Possible turmoil in the DPRK as reports are swirling about the execution of Jang Song Thaek, Kim Jong Un’s uncle and nominal second-in-command of the Democratic People’s Republic of Korea. A full-scale purge is believed to be underway as thirty-year-old Kim Jong Un seeks to eliminate factionalism within North Korea to consolidate his nascent rule and push forward with nuclear programs.
Jang Song-thaek is believed to have controlled North Korea‘s lucrative clams, crabs, and coal trade with China, the DPRK’s largest trading partner. Jang Song-thaek assumed control of this area of the state economy after taking it from the hands of the North Korean military which had used the funds to support itself. After touring northern border bases, Kim Jong Un was reportedly shocked at the state of his military who were malnourished and lacking in basic materials. Interestingly, Jang Song Thaek assumed control over the trade with China after a reorganization of the economy that saw the cabinet take control of critical sectors of the DPRK’s struggling state apparatus with the goal of revitalizing state-run industries and restoring some semblance of economic activity to the northern regions bordering China.
Officials at a fishery in the north refused the orders of Kim Jong-un’s military representative and allegedly said that they would have to check with Director Jang before turning over control of the fishery. Events escalated out of control from there. The unit dispatched by the DPRK military to retake the fishing grounds from Jang Song-thaek’s faction were repelled and suffered two deaths according to reports. Reports say that an enraged, and possibly drunk, Kim Jong-un sent a much larger force that succeeded in retaking the fishery and arrested Director Jang’s associates present at the site. Both of Director Jang’s assistants were taken into custody and executed by firing squad using an anti-aircraft machine gun.
The fissure was publicly discussed on DPRK state television (video above), a rarity for North Korea, and Director Jang was accused of everything from money laundering and moral dissolution to actively plotting to overthrow the Kim dynasty and establishing a “state within a state.” He allegedly represented enough of a threat to the Paektu line that swift action was necessary less the public or outside begin to question Kim Jong-un’s control of the situation and the DPRK military’s ability to defend and maintain control over the state.
United States officials have reportedly believed that Jang Song-thaek might even be running the country behind the scenes, but the swift downfall of his faction has dissolved any possibility that they will pose a threat to Kim Jong-un.
South Korea’s Director of its National Intelligence Service Nam Jae-joon does not believe the purge is related to an attempt by Director Jang Song-thaek to usurp Pyongyang or the Kim dynasty, rather it is related to Jang’s lucrative fiefdom of economic projects that drew the ire of the DPRK elite, particularly the military which sought to regain control of the fisheries they had previously controlled. North Korea has engaged in a number of trading activities including the export of natural resources to China but also including things like the production of methamphetamine which has become a social crisis in the northern areas of the DPRK, the same region allegedly under the control of Director Jang.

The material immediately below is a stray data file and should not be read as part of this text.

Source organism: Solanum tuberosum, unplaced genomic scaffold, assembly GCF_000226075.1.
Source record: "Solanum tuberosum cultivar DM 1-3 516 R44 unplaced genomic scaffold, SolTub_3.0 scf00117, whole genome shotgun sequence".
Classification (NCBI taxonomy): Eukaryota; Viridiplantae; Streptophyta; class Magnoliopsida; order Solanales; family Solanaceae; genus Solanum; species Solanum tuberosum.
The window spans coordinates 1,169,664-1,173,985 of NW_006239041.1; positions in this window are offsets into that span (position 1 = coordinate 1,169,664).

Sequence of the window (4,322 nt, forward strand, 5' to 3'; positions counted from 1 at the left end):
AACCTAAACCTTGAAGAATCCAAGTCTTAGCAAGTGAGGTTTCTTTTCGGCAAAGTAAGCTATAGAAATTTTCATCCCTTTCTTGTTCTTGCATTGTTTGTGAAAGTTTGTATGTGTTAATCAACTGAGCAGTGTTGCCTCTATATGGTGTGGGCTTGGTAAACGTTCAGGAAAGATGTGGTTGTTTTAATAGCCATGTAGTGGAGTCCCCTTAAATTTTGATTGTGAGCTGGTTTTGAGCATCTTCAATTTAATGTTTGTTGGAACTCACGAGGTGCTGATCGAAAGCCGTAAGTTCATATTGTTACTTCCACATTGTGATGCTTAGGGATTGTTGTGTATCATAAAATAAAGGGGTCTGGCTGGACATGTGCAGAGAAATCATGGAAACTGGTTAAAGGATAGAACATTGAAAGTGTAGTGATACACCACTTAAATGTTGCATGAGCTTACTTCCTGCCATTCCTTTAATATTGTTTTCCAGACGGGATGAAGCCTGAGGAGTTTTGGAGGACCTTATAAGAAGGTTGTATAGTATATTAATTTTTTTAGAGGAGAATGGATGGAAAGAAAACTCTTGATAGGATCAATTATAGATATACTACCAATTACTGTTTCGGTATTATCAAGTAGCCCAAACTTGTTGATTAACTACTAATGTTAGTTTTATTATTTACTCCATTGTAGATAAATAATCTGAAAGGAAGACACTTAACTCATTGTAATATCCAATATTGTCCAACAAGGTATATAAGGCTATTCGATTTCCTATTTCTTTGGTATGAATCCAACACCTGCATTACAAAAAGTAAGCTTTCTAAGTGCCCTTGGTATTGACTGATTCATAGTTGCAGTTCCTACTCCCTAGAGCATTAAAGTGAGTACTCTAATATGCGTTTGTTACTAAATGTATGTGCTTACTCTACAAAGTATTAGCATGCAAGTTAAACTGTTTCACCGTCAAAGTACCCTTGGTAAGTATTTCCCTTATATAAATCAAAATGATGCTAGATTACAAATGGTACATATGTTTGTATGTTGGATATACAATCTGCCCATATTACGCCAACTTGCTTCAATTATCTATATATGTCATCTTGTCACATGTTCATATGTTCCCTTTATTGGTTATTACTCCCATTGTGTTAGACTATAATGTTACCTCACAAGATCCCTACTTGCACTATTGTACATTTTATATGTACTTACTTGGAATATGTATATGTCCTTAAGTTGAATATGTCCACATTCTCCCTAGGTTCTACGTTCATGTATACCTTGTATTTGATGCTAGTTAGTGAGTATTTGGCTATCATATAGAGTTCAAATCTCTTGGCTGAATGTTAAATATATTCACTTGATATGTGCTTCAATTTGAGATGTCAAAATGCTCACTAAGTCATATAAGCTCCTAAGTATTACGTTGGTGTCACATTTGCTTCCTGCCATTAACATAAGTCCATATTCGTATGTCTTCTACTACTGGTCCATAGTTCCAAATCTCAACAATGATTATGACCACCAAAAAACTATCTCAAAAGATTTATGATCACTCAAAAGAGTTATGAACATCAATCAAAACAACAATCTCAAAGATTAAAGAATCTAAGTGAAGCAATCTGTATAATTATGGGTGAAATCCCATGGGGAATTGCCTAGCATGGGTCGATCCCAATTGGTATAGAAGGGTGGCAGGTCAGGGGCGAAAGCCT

The relationship between the methamphetamine crisis and the military’s state of affairs in the northern provinces of the Democratic People’s Republic of Korea is unclear, yet it would be foolish to imagine that they are wholly unrelated. Events bear a remarkable similarity to the currency crisis that occurred under Kim Jong-un’s father, Dear Leader Kim Jong-il. For those who may be unfamiliar, a currency revaluation meant to curb black market trade with China and within the DPRK itself led to even greater economic chaos as many families in the DPRK, elite and non-elite alike, watched their life savings reduced to nothing. The minister in charge of the program of revaluation was very publicly condemned and executed, as were all those associated with the fiasco.
The combination of region-wide economic disarray in the northern provinces, coupled with an indigenous methamphetamine production and addiction problem, all while being under the seemingly monolithic control of an influential cabinet member who administers lucrative sectors of the state-run economy and has a close relationship with the People’s Republic of China, may have coalesced into the perfect storm that led to the reformist Jang’s demise. Remarkably, his wife and Kim Jong-un’s aunt has retained her position within the state hierarchy. Kim Kyong-hui was Kim Jong-il’s only sister and is thus directly related to the Kim family.
South Korean intelligence speculates that Vice Marshal of the North Korean People’s Army, Choe Ryong-hae, and Kim Won-hong, head of the DPRK’s intelligence and secret police, are two rising officials to watch in the wake of Jang Song-thaek’s purge.